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Contractor shipped home $150,000 cash in box

Von: Terry (kilowatt@charter.net) [Profil]
Datum: 06.03.2008 19:05
Message-ID: <lhc0t31sunobr3r9n7jdgrqa93ktchodkl@4ax.com>
Newsgroup: alt.politics.immigration
http://www.mysanantonio.com/news/nation/stories/MYSA030608.01A.fraud.38e1e38.html

Documents say contractor shipped home cash in box

Web Posted: 03/05/2008 11:16 PM CST

Guillermo Contreras
Express-News

The FedEx packages shipped to San Antonio contained typical souvenirs
from Iraq: jewelry, kites and T-shirts.

They also held at least $150,000 in cash, all undeclared, according to
court documents unsealed this week.

The sender, David Ricardo Ramirez, illegally took the money from the
billions of dollars that American taxpayers have poured into Iraq
since the U.S. invasion in 2003, the records show.

On Wednesday, a federal grand jury in San Antonio indicted Ramirez on
charges of smuggling bulk amounts of cash and structuring bank
transactions to evade cash-reporting requirements.

He has sat for weeks in a downtown San Antonio jail as agents with
U.S. Immigration and Customs Enforcement, the FBI, the Air Force and
the Army follow the trail of the cash he allegedly mailed to his
sister. Agents suspect Ramirez spent it on a condo on Lake Travis in
Austin, property in Val Verde County, a 1989 Lamborghini and a 2007
Ducati motorcycle.

"This is a contracting fraud investigation that is still ongoing,"
said Erik Vasys, spokesman for the FBI.

Though most details remain closely guarded, a review of his case by
the San Antonio Express-News reveals a pattern similar to incidents of
corruption that have embarrassed the Pentagon. Fraud and war
profiteering in Iraq, Kuwait and Afghanistan have cost taxpayers
millions, investigators have found.

Ramirez worked from Nov. 1, 2006, to Nov. 30, 2007, for a U.S.-based
contractor, Readiness Management Support, or RMS, at Balad Air Base,
Iraq. He was initially detained in December by the FBI in San Antonio
on charges of making false statements to get the job, court records
show. RMS has a contract with the Air Force to help maintain the
military branch's operations overseas.

Ramirez's job title was "installation community planner," and his
duties included planning sites for new construction within military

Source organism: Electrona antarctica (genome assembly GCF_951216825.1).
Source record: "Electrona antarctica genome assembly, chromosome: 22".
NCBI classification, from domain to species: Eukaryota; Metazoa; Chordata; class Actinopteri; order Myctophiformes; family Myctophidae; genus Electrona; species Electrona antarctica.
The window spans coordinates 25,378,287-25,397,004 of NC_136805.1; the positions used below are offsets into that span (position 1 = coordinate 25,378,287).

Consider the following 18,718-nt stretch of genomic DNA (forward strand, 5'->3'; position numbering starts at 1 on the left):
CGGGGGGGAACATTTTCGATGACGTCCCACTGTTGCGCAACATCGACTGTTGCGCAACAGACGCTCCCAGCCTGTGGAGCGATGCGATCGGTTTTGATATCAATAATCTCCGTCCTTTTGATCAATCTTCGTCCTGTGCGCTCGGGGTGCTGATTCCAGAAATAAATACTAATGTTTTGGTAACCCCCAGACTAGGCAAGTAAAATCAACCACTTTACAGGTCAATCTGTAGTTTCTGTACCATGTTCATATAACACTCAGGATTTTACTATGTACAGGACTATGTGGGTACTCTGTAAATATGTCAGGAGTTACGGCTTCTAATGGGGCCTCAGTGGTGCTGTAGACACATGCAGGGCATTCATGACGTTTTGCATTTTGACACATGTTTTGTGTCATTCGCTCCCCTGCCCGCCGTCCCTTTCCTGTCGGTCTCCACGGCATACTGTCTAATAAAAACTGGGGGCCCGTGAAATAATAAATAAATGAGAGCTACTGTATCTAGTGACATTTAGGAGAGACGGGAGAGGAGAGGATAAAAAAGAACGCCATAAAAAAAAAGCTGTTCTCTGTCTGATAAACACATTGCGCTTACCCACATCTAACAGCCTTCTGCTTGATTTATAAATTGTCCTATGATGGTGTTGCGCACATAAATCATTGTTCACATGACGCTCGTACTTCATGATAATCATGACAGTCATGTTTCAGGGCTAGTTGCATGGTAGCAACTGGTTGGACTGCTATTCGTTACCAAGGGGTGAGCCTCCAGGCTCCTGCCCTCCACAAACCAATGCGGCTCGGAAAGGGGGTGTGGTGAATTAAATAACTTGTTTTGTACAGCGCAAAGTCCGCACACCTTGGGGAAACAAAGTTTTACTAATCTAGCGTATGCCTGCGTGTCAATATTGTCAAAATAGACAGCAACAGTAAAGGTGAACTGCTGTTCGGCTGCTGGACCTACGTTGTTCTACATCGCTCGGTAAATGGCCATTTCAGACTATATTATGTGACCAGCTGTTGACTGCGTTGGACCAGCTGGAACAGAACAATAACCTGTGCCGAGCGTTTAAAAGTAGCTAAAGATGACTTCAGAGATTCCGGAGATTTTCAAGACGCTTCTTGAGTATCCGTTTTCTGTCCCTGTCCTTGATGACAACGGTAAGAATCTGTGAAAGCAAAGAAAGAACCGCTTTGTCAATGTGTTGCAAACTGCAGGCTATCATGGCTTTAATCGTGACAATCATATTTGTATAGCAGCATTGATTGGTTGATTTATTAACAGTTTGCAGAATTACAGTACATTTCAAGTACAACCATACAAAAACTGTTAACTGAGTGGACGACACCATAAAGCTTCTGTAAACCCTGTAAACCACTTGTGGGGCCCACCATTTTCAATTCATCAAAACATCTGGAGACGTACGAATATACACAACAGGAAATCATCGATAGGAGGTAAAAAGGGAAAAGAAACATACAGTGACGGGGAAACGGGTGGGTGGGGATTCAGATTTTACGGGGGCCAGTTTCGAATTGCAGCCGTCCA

bases in Iraq. The unsealed documents allege Ramirez lied on a federal
form  required for a security-sensitive position  by claiming to
have never been charged with or convicted of a crime.

But agents found he had several arrests on charges including theft by
check, robbery, drug possession, drunken driving and unlawfully
carrying a weapon, the documents show. As of December, at least, he
was on probation for a Dec. 18, 2003, felony drug-possession
conviction in Bexar County.

It was not immediately clear how Ramirez was hired for a sensitive
job, but it mirrors other missteps. In 2005 and 2006, for instance,
U.S. investigators prosecuted a contracting corruption ring that was
partly led by Robert Stein, a convicted felon who was inexplicably put
in charge of $82 million in contracts for the Coalition Provisional
Authority, which oversaw the reconstruction of Iraq until it was
phased out in 2004.

Stein exploited a freewheeling system in which $12 billion in cash 
mostly shrink-wrapped $100 bills on wooden pallets  was shipped by
the Federal Reserve Bank to Iraq. No one knows where most of it went,
although Paul Bremer, the former head of the CPA, told Congress in
February 2007 that the money was handed to Iraqi ministries.

In Ramirez's case, the documents do not say where he got the cash, but
it did not land in his account by direct deposit, like his RMS salary.

Ramirez's lawyer, Jay Norton, described a more innocent scenario.

"He may have done some kind of side jobs for contractors, and they're
all friends to a degree," Norton said. "Contractors and the people
over there, they deal in cash, no checks. David may have done
something that may have been inappropriate doing work on the side that
he was not supposed to, but it was not illegal."

The records say Ramirez shipped five packages to his sister, Yolanda
Urbano, that contained souvenirs and some cash. Agents intercepted one
package in October 2007 and found $14,800 in sequentially numbered $50
and $100 bills concealed inside a wooden humidor, the documents said.
The agents took an inventory of the package before allowing it to
reach Urbano. They then followed her to Ramirez's bank and found she
deposited most of it in smaller amounts over several days to avoid the
reporting threshold of $10,000.

Urbano has not been charged.

Norton said Ramirez was not trying to circumvent customs declaration
rules.

"He didn't know that there were any kind of reporting requirements,"
Norton said. "He thought that if you deposit a certain large amount of
money, you'd have to pay taxes. He wasn't trying to hide it."

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